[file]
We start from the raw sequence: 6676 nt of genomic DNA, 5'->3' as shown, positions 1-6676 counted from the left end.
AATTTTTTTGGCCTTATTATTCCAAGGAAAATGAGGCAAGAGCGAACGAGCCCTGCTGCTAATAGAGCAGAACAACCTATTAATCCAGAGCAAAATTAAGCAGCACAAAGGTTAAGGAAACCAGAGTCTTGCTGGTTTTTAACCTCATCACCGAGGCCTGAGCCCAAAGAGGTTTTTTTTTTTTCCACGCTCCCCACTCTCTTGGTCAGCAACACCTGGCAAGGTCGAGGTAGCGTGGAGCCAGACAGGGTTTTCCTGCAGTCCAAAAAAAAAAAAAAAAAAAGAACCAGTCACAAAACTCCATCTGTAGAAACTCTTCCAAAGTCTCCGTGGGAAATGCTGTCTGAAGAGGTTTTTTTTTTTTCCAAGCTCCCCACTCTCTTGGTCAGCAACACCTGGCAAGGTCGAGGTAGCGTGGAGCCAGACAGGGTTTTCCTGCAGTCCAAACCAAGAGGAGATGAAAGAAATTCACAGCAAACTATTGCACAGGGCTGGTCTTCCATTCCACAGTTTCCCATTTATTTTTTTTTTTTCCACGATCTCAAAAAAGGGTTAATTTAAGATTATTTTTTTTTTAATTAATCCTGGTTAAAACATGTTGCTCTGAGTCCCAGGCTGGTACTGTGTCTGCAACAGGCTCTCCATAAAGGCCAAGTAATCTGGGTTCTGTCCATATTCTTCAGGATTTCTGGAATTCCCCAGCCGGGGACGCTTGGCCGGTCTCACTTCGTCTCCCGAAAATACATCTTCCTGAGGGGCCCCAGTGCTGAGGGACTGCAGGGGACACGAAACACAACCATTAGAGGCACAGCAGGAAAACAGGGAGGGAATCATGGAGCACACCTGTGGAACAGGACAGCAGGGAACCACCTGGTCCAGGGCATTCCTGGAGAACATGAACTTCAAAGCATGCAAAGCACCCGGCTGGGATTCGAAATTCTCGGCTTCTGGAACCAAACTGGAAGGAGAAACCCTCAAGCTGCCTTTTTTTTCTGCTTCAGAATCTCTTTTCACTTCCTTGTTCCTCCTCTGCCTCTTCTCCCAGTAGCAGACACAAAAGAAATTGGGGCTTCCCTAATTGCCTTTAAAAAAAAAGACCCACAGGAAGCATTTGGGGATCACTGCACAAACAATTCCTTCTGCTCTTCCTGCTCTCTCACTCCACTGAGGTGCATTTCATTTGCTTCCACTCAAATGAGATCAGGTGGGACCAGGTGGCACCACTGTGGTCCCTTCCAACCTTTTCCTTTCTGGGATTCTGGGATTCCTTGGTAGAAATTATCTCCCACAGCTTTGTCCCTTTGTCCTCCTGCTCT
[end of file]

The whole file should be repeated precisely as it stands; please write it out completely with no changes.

We start from the raw sequence: 6676 nt of genomic DNA, 5'->3' as shown, positions 1-6676 counted from the left end.
AATTTTTTTGGCCTTATTATTCCAAGGAAAATGAGGCAAGAGCGAACGAGCCCTGCTGCTAATAGAGCAGAACAACCTATTAATCCAGAGCAAAATTAAGCAGCACAAAGGTTAAGGAAACCAGAGTCTTGCTGGTTTTTAACCTCATCACCGAGGCCTGAGCCCAAAGAGGTTTTTTTTTTTTCCACGCTCCCCACTCTCTTGGTCAGCAACACCTGGCAAGGTCGAGGTAGCGTGGAGCCAGACAGGGTTTTCCTGCAGTCCAAAAAAAAAAAAAAAAAAAGAACCAGTCACAAAACTCCATCTGTAGAAACTCTTCCAAAGTCTCCGTGGGAAATGCTGTCTGAAGAGGTTTTTTTTTTTTCCAAGCTCCCCACTCTCTTGGTCAGCAACACCTGGCAAGGTCGAGGTAGCGTGGAGCCAGACAGGGTTTTCCTGCAGTCCAAACCAAGAGGAGATGAAAGAAATTCACAGCAAACTATTGCACAGGGCTGGTCTTCCATTCCACAGTTTCCCATTTATTTTTTTTTTTTCCACGATCTCAAAAAAGGGTTAATTTAAGATTATTTTTTTTTTAATTAATCCTGGTTAAAACATGTTGCTCTGAGTCCCAGGCTGGTACTGTGTCTGCAACAGGCTCTCCATAAAGGCCAAGTAATCTGGGTTCTGTCCATATTCTTCAGGATTTCTGGAATTCCCCAGCCGGGGACGCTTGGCCGGTCTCACTTCGTCTCCCGAAAATACATCTTCCTGAGGGGCCCCAGTGCTGAGGGACTGCAGGGGACACGAAACACAACCATTAGAGGCACAGCAGGAAAACAGGGAGGGAATCATGGAGCACACCTGTGGAACAGGACAGCAGGGAACCACCTGGTCCAGGGCATTCCTGGAGAACATGAACTTCAAAGCATGCAAAGCACCCGGCTGGGATTCGAAATTCTCGGCTTCTGGAACCAAACTGGAAGGAGAAACCCTCAAGCTGCCTTTTTTTTCTGCTTCAGAATCTCTTTTCACTTCCTTGTTCCTCCTCTGCCTCTTCTCCCAGTAGCAGACACAAAAGAAATTGGGGCTTCCCTAATTGCCTTTAAAAAAAAAGACCCACAGGAAGCATTTGGGGATCACTGCACAAACAATTCCTTCTGCTCTTCCTGCTCTCTCACTCCACTGAGGTGCATTTCATTTGCTTCCACTCAAATGAGATCAGGTGGGACCAGGTGGCACCACTGTGGTCCCTTCCAACCTTTTCCTTTCTGGGATTCTGGGATTCCTTGGTAGAAATTATCTCCCACAGCTTTGTCCCTTTGTCCTCCTGCTCT